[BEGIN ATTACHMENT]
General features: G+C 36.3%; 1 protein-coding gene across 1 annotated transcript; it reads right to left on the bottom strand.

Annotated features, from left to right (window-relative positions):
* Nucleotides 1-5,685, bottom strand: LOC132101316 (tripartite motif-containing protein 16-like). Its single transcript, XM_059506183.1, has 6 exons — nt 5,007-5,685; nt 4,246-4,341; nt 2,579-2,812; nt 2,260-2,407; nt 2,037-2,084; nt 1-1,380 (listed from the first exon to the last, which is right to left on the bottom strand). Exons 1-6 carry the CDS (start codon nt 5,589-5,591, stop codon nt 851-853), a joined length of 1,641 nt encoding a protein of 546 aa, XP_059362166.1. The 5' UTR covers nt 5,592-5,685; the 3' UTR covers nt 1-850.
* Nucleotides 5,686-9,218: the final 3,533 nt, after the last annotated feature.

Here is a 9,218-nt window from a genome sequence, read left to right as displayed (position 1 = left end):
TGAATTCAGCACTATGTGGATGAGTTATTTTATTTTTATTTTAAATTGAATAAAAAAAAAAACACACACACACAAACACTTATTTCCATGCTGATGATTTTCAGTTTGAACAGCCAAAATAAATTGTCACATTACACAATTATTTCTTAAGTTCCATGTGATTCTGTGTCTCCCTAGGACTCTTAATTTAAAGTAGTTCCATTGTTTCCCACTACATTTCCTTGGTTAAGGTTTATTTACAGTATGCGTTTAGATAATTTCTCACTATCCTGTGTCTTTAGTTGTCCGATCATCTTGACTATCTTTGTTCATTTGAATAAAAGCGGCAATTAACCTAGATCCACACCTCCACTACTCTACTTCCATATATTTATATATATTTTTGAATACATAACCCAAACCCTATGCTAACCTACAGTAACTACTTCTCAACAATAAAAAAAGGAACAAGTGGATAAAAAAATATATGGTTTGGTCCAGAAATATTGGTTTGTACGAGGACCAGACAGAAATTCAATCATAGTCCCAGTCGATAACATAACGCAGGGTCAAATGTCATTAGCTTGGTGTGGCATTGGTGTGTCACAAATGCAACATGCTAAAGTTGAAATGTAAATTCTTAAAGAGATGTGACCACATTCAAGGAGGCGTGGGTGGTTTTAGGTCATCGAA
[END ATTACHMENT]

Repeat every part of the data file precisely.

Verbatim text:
General features: G+C 36.3%; 1 protein-coding gene across 1 annotated transcript; it reads right to left on the bottom strand.

Annotated features, from left to right (window-relative positions):
* Nucleotides 1-5,685, bottom strand: LOC132101316 (tripartite motif-containing protein 16-like). Its single transcript, XM_059506183.1, has 6 exons — nt 5,007-5,685; nt 4,246-4,341; nt 2,579-2,812; nt 2,260-2,407; nt 2,037-2,084; nt 1-1,380 (listed from the first exon to the last, which is right to left on the bottom strand). Exons 1-6 carry the CDS (start codon nt 5,589-5,591, stop codon nt 851-853), a joined length of 1,641 nt encoding a protein of 546 aa, XP_059362166.1. The 5' UTR covers nt 5,592-5,685; the 3' UTR covers nt 1-850.
* Nucleotides 5,686-9,218: the final 3,533 nt, after the last annotated feature.

Here is a 9,218-nt window from a genome sequence, read left to right as displayed (position 1 = left end):
TGAATTCAGCACTATGTGGATGAGTTATTTTATTTTTATTTTAAATTGAATAAAAAAAAAAACACACACACACAAACACTTATTTCCATGCTGATGATTTTCAGTTTGAACAGCCAAAATAAATTGTCACATTACACAATTATTTCTTAAGTTCCATGTGATTCTGTGTCTCCCTAGGACTCTTAATTTAAAGTAGTTCCATTGTTTCCCACTACATTTCCTTGGTTAAGGTTTATTTACAGTATGCGTTTAGATAATTTCTCACTATCCTGTGTCTTTAGTTGTCCGATCATCTTGACTATCTTTGTTCATTTGAATAAAAGCGGCAATTAACCTAGATCCACACCTCCACTACTCTACTTCCATATATTTATATATATTTTTGAATACATAACCCAAACCCTATGCTAACCTACAGTAACTACTTCTCAACAATAAAAAAAGGAACAAGTGGATAAAAAAATATATGGTTTGGTCCAGAAATATTGGTTTGTACGAGGACCAGACAGAAATTCAATCATAGTCCCAGTCGATAACATAACGCAGGGTCAAATGTCATTAGCTTGGTGTGGCATTGGTGTGTCACAAATGCAACATGCTAAAGTTGAAATGTAAATTCTTAAAGAGATGTGACCACATTCAAGGAGGCGTGGGTGGTTTTAGGTCATCGAA